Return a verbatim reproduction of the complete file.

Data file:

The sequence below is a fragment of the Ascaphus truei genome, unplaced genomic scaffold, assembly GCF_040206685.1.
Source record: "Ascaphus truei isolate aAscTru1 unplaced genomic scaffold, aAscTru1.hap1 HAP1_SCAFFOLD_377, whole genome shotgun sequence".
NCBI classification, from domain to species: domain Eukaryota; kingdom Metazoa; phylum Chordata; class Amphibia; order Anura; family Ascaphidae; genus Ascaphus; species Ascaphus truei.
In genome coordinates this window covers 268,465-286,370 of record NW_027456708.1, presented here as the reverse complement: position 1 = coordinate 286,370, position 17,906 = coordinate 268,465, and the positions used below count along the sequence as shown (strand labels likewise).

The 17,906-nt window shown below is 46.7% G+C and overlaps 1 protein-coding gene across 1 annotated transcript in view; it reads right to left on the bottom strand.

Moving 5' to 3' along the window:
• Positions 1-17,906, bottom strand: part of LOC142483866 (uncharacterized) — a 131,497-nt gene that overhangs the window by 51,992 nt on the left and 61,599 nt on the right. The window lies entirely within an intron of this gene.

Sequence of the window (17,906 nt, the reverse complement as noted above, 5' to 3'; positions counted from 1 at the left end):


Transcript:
The sequence below is a fragment of the Ascaphus truei genome, unplaced genomic scaffold, assembly GCF_040206685.1.
Source record: "Ascaphus truei isolate aAscTru1 unplaced genomic scaffold, aAscTru1.hap1 HAP1_SCAFFOLD_377, whole genome shotgun sequence".
NCBI classification, from domain to species: domain Eukaryota; kingdom Metazoa; phylum Chordata; class Amphibia; order Anura; family Ascaphidae; genus Ascaphus; species Ascaphus truei.
In genome coordinates this window covers 268,465-286,370 of record NW_027456708.1, presented here as the reverse complement: position 1 = coordinate 286,370, position 17,906 = coordinate 268,465, and the positions used below count along the sequence as shown (strand labels likewise).

The 17,906-nt window shown below is 46.7% G+C and overlaps 1 protein-coding gene across 1 annotated transcript in view; it reads right to left on the bottom strand.

Moving 5' to 3' along the window:
• Positions 1-17,906, bottom strand: part of LOC142483866 (uncharacterized) — a 131,497-nt gene that overhangs the window by 51,992 nt on the left and 61,599 nt on the right. The window lies entirely within an intron of this gene.

Sequence of the window (17,906 nt, the reverse complement as noted above, 5' to 3'; positions counted from 1 at the left end):